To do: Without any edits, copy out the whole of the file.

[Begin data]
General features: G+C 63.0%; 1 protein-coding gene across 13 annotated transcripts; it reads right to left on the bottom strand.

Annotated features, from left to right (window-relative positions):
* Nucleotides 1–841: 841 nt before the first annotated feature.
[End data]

General features: G+C 63.0%; 1 protein-coding gene across 13 annotated transcripts; it reads right to left on the bottom strand.

Annotated features, from left to right (window-relative positions):
* Nucleotides 1–841: 841 nt before the first annotated feature.